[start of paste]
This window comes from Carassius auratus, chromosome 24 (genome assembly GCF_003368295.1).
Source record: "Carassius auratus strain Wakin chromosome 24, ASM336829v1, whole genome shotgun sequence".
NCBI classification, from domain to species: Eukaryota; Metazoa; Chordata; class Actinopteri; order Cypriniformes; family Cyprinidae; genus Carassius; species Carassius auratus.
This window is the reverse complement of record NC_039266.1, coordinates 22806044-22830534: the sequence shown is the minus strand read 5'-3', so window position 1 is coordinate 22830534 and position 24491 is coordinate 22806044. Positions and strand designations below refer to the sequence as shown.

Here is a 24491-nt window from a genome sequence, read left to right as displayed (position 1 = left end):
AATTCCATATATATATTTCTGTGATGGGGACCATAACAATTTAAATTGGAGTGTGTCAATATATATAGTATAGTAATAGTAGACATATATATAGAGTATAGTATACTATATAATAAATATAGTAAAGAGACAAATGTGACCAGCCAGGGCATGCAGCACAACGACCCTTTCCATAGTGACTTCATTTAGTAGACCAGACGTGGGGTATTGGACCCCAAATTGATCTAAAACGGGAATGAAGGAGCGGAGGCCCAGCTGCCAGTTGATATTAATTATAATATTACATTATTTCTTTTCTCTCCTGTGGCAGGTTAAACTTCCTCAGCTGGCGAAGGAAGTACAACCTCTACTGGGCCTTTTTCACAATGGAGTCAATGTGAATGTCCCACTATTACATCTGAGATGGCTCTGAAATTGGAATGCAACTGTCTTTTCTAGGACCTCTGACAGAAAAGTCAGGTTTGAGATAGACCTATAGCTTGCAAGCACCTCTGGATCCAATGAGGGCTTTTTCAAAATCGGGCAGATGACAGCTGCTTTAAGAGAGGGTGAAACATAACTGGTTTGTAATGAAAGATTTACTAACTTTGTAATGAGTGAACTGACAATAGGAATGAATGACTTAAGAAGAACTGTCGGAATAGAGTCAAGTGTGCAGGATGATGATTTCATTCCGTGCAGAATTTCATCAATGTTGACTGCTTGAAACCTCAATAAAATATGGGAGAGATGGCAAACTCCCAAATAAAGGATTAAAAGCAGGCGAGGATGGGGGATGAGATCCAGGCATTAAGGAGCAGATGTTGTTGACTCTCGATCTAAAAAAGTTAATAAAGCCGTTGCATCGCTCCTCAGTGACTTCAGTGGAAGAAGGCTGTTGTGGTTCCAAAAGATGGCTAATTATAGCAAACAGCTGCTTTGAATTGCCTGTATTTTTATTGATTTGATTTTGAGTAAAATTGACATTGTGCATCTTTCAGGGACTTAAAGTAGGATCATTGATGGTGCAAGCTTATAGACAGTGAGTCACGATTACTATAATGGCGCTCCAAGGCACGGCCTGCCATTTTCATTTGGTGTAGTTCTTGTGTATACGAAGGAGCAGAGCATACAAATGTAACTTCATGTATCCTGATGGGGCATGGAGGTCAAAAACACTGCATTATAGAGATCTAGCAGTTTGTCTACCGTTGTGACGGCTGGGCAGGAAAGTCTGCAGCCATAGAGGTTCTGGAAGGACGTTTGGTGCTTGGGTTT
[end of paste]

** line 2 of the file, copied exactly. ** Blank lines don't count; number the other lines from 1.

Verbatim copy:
Source record: "Carassius auratus strain Wakin chromosome 24, ASM336829v1, whole genome shotgun sequence".